This article originally appeared in the New York Times.
A Turkish airstrike this week killed a senior leader of an organization banned in Turkey as his convoy was leaving a village in northern Iraq, officials said.
The airstrike was the latest of many that Turkey has carried out in Iraqi territory, with the permission of the Iraqi government, in an effort to weaken the Kurdistan Workers’ Party, which Turkey considers a terrorist organization.
But the target in Wednesday’s strike, a man known as Zaki Shingali, is considered a hero to many members of the embattled Yazidi minority in northern Iraq, whose women and girls were forced into sexual enslavement by the Islamic State and whose men were killed by the thousands.
When the Islamic State overran the area in 2014, government troops fled and left civilians to fend for themselves. The Kurdistan Workers’ Party, which maintains bases in the Sinjar mountains of northern Iraq, came to the aid of stranded Yazidis. The organization, also known as the P.K.K., the initials of its Kurdish name, created a security corridor that allowed civilians to flee, say survivors of the massacre and regional experts.
8) In that hour of dire need, Kurdish #YPG & PKK forces entered the Sinjar region from Syria, fought their way to the mountain and established the most vital front lines in Sinjar’s resistance to IS. Their effort saved the lives of up to 100,000 Yazidis who were evacuated.
— Matthew Barber (@Matthew__Barber) August 16, 2018
Zaki Shingali, an ethnic Yazidi and a Turkish citizen, was leaving a service commemorating the fourth anniversary of the killings on Wednesday in Kojo, the Yazidi village that suffered the greatest losses.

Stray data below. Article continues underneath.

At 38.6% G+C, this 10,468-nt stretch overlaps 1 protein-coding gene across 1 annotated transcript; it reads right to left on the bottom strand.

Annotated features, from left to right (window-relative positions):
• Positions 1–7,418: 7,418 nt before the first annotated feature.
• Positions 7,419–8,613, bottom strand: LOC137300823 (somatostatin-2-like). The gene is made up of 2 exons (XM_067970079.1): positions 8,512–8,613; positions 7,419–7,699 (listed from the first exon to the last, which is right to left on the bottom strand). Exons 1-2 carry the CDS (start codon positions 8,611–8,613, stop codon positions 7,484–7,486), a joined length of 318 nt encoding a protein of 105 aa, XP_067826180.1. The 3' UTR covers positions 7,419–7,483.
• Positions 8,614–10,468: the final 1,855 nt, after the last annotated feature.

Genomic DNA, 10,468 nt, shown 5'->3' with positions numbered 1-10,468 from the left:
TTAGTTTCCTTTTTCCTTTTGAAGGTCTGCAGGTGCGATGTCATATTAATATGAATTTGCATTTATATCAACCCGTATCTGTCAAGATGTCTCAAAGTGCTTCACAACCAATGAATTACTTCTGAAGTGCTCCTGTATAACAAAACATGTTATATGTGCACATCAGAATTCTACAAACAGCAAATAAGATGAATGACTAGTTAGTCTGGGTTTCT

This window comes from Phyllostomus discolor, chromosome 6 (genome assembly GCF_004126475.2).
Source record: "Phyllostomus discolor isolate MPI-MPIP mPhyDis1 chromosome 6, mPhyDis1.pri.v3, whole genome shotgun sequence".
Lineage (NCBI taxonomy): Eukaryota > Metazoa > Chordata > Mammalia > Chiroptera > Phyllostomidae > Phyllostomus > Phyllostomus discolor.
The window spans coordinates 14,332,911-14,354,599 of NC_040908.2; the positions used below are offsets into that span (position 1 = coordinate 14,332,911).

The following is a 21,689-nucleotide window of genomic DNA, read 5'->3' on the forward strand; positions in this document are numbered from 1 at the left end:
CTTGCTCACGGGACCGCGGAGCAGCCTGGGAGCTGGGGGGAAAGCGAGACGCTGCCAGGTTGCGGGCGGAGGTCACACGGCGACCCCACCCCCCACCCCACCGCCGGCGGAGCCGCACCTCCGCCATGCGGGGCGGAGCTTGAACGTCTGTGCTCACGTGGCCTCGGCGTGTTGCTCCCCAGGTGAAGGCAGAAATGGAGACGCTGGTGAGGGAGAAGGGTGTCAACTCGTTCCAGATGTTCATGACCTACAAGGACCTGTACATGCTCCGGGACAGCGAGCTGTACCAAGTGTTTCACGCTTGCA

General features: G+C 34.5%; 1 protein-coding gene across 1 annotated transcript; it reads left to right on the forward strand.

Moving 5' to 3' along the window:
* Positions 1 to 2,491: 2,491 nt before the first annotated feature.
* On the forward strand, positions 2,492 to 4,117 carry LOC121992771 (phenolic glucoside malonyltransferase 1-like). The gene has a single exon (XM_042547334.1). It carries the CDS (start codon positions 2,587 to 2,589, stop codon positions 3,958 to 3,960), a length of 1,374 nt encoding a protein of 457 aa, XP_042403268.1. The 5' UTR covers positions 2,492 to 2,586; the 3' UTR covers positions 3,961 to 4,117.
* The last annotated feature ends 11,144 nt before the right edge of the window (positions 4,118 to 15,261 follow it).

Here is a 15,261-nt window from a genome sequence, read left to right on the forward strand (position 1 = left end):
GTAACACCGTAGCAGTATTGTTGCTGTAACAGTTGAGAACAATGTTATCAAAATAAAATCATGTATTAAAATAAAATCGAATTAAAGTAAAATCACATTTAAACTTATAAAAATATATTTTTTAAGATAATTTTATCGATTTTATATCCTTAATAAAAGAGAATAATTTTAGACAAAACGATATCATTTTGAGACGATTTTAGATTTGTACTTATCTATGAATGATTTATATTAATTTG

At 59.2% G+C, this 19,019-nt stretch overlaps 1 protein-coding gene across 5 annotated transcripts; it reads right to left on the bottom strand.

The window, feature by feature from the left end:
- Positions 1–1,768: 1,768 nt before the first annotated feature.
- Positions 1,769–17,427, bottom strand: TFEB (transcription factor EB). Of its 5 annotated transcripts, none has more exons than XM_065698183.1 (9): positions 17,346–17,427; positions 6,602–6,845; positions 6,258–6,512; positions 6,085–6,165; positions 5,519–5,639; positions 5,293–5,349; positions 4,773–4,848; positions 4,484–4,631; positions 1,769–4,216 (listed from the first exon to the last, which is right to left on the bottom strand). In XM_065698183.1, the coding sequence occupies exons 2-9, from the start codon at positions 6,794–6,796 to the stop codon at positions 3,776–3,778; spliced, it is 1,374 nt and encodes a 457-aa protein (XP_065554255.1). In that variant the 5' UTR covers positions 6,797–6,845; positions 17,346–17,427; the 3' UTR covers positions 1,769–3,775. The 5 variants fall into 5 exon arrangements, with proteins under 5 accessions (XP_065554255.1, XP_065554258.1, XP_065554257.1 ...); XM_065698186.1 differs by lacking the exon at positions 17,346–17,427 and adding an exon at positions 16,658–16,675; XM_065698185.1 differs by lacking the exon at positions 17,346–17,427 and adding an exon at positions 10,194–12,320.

He died from his wounds early Thursday, said Mahmoud Shingali, the coordinator for civil affairs between Sinjar and the federal government in Baghdad. Turkey described Zaki Shingali as the most senior P.K.K. leader in the Sinjar area, according to a pro-government newspaper, who appeared on the country’s most-wanted “red list.”
Online, Yazidi activists and survivors of the massacre posted messages criticizing Turkey and commemorating Zaki Shingali, whose real name was Ismael Özden.
“We don’t want Sinjar to be a hotbed of the P.K.K. and we don’t want to be the enemies of Turkey,” said Murad Ismael, who co-founded Yazda, a group providing support to Yazidi women raped by Islamic State militants. “But Turkey watched patiently as the Yazidi genocide unfolded and did nothing.”
“Mam Zaki was one of the first who arrived to help us,” Mr. Ismael added, using a Kurdish word that means uncle.
Nadia Murad, a Nobel Peace Prize nominee who was abducted from her village on Sinjar mountain and repeatedly raped by Islamic State fighters before escaping, wrote in an email: “Mam Zaki was a fine human who came to the rescue of Yazidis. For this we are thankful. That said, Sinjar cannot be a place for people to fight their wars.”
As many as 40,000 people are believed to have been killed in decades of conflict between Turkish soldiers and P.K.K. fighters. The P.K.K. has found refuge in Iraq’s remote mountains, and in recent years, Turkey has been fighting the group outside its borders, including carrying out airstrikes on Iraqi soil.
The continued P.K.K. presence in the Sinjar region of Iraq, the ancestral homeland of the Yazidi people, has created a complicated and increasingly tense dynamic.
Numerous armed groups have tried to lay claim to the rugged landscape and its collection of villages. The area was overwhelmingly Yazidi until 2014, when they were forced to flee the Islamic State’s advance and seek shelter in refugee camps set up hours from their homes. Years later, a sizable portion of the community is still living in those same open-air tent cities, unable to return as the struggle for control unfolds on the mountain.
One of the players in that battle for control is the P.K.K., which is also considered as a terrorist organization by the United States.
This article was originally published in the New York Times.